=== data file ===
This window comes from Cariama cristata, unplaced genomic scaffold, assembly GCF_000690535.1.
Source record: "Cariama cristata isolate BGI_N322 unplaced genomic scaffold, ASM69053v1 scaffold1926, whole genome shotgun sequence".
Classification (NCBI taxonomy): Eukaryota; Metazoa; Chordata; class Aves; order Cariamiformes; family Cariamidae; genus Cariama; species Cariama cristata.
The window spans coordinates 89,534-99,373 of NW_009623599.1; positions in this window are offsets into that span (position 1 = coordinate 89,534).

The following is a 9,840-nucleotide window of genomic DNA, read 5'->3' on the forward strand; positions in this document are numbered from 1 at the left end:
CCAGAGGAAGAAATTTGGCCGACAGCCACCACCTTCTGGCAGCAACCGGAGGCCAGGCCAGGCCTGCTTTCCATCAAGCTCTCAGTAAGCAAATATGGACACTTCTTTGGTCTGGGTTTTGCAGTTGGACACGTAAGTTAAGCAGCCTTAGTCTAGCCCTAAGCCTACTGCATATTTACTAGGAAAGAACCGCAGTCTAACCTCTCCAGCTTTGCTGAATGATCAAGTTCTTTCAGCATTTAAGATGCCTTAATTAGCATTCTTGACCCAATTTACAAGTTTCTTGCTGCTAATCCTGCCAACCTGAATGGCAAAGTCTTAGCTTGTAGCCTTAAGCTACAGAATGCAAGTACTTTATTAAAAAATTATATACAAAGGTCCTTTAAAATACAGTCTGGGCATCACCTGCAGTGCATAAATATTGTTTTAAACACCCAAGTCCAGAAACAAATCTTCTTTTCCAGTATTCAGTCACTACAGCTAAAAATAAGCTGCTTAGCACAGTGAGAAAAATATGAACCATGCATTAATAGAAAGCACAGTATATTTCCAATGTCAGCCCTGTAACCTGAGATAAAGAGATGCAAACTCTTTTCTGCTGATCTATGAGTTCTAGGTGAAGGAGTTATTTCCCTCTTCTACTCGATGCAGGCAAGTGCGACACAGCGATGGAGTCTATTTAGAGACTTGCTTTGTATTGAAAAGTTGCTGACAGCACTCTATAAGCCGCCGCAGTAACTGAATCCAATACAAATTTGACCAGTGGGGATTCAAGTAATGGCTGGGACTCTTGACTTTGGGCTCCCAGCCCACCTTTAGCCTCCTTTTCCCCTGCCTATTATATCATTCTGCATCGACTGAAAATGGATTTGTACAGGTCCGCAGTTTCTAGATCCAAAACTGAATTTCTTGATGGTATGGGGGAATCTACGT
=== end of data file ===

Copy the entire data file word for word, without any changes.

This window comes from Cariama cristata, unplaced genomic scaffold, assembly GCF_000690535.1.
Source record: "Cariama cristata isolate BGI_N322 unplaced genomic scaffold, ASM69053v1 scaffold1926, whole genome shotgun sequence".
Classification (NCBI taxonomy): Eukaryota; Metazoa; Chordata; class Aves; order Cariamiformes; family Cariamidae; genus Cariama; species Cariama cristata.
The window spans coordinates 89,534-99,373 of NW_009623599.1; positions in this window are offsets into that span (position 1 = coordinate 89,534).

The following is a 9,840-nucleotide window of genomic DNA, read 5'->3' on the forward strand; positions in this document are numbered from 1 at the left end:
CCAGAGGAAGAAATTTGGCCGACAGCCACCACCTTCTGGCAGCAACCGGAGGCCAGGCCAGGCCTGCTTTCCATCAAGCTCTCAGTAAGCAAATATGGACACTTCTTTGGTCTGGGTTTTGCAGTTGGACACGTAAGTTAAGCAGCCTTAGTCTAGCCCTAAGCCTACTGCATATTTACTAGGAAAGAACCGCAGTCTAACCTCTCCAGCTTTGCTGAATGATCAAGTTCTTTCAGCATTTAAGATGCCTTAATTAGCATTCTTGACCCAATTTACAAGTTTCTTGCTGCTAATCCTGCCAACCTGAATGGCAAAGTCTTAGCTTGTAGCCTTAAGCTACAGAATGCAAGTACTTTATTAAAAAATTATATACAAAGGTCCTTTAAAATACAGTCTGGGCATCACCTGCAGTGCATAAATATTGTTTTAAACACCCAAGTCCAGAAACAAATCTTCTTTTCCAGTATTCAGTCACTACAGCTAAAAATAAGCTGCTTAGCACAGTGAGAAAAATATGAACCATGCATTAATAGAAAGCACAGTATATTTCCAATGTCAGCCCTGTAACCTGAGATAAAGAGATGCAAACTCTTTTCTGCTGATCTATGAGTTCTAGGTGAAGGAGTTATTTCCCTCTTCTACTCGATGCAGGCAAGTGCGACACAGCGATGGAGTCTATTTAGAGACTTGCTTTGTATTGAAAAGTTGCTGACAGCACTCTATAAGCCGCCGCAGTAACTGAATCCAATACAAATTTGACCAGTGGGGATTCAAGTAATGGCTGGGACTCTTGACTTTGGGCTCCCAGCCCACCTTTAGCCTCCTTTTCCCCTGCCTATTATATCATTCTGCATCGACTGAAAATGGATTTGTACAGGTCCGCAGTTTCTAGATCCAAAACTGAATTTCTTGATGGTATGGGGGAATCTACGT